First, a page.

Article Archive for November 2010
Bhutanese refugees, assembled at City Hall on October 14 to express their gratitude to Mayor Peter Kelly and for Canada’s hospitality. One hundred twenty four Bhutanese refugees have so far arrived in Halifax while Canada has accepted 5,000 of the 120,000 Bhutanese who have been driven out of their homes.
It sounds at first like a familiar Mideast tussle: Israel demands recognition, Arabs refuse to give it. But Israel’s recent push to be recognized as a “Jewish” state is actually a new twist on an old struggle, and one that is rapidly turning into the latest stumbling block to faltering peace talks.
It was sometime in August 1995, when a great exodus of Serbs from Croatia had begun. They were pouring into Bosnia, trying to move forward into Serbia. There was chaos as people began to flee. Tanja Krajcinovic, a Croatian refugee at the time was recounting to this reporter the onset of the Balkan war.
Identifying Hate in a Liberal Multicultural State was the focus of Dr. Gerald Kernerman’s talk in Halifax on October 7. Dr. Kernerman is associate professor of Political Science at York University. The event was co-sponsored by the Sociology and Criminology Department of Saint Mary’s University.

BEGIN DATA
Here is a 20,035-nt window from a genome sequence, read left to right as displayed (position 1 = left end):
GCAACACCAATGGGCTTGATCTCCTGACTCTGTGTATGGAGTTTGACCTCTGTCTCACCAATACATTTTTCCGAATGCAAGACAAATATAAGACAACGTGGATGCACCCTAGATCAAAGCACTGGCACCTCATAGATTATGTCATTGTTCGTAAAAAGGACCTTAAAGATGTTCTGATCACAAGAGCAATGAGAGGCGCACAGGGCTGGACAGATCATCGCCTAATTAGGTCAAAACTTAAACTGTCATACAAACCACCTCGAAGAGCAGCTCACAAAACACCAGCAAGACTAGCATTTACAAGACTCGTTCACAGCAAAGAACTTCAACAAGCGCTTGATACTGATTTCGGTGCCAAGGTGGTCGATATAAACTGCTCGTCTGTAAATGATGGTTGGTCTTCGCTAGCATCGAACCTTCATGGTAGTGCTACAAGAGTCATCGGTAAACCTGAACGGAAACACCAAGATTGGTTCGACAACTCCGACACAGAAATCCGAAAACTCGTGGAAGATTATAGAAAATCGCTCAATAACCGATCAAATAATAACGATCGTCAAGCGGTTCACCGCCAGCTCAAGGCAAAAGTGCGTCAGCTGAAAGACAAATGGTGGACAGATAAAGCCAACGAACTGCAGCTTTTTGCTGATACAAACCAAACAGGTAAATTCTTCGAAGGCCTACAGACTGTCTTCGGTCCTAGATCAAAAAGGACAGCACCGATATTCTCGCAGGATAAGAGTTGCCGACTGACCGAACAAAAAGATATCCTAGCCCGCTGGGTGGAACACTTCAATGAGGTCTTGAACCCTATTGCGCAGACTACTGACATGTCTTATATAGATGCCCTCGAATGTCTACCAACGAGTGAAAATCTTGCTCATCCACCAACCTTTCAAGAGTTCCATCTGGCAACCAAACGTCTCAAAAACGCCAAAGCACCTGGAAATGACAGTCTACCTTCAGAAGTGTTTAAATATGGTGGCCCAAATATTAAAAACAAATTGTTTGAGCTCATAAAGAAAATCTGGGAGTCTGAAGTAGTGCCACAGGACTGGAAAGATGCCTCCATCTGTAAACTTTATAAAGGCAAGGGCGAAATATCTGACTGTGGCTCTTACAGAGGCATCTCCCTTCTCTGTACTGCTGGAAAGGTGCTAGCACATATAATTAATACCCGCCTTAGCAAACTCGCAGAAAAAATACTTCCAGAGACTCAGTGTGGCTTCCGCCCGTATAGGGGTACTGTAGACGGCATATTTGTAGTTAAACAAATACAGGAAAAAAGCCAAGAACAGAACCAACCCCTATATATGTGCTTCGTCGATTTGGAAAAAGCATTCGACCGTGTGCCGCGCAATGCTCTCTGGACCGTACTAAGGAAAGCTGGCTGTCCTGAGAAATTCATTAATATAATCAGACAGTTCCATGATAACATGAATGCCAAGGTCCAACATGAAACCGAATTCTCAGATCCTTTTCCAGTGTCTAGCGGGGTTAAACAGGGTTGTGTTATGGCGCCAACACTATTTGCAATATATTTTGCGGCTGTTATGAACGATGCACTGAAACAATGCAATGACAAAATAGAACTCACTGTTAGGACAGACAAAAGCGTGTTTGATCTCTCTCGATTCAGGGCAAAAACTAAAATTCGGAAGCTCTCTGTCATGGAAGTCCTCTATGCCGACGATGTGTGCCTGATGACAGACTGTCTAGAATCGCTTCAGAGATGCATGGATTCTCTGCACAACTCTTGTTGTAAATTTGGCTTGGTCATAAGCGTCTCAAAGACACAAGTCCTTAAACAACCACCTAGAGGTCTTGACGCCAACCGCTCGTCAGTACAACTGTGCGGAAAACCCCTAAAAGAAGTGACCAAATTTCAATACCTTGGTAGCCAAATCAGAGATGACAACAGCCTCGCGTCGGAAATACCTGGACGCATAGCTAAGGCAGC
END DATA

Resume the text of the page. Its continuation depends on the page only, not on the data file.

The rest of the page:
A two-day conference: Creating Bridges: Multiculturalism and Diversity in the 21st Century kicked off October 13 at the Best Western Chocolate Lake Hotel in Halifax with at least 100 delegates packing the Lake View conference room.
Global Change and the Need for a New Social Imagination’ was the focus of a talk by Alison Byrsk at Dalhousie University on 21 September. Byrsk is the Mellichamp Professor of Global Governance at the University of California, Santa Barbara and an author of several books on international human rights and its reform around the globe.
The ousting on 17 October of insurgents by pro-government forces in Bulo Hawo, a town in Somalia’s southwestern Gedo region elicited mixed emotions among war-weary residents, thousands of whom have taken flight.
Secretary-General Ban Ki-moon warned Europe, late October, against a new “politics of polarization,” discrimination and intolerance over immigration, with Muslim immigrants as primary targets, as he delivered major addresses before two of the continent’s leading bodies.
While Americans and Europeans, residents of “rich countries,” have spent the last few years fretting over their economic future and increasingly embittered with their governments, something remarkable has unfolded quietly in a region that receives little international attention. Latin America now finds itself in the midst of a full-fledged economic miracle.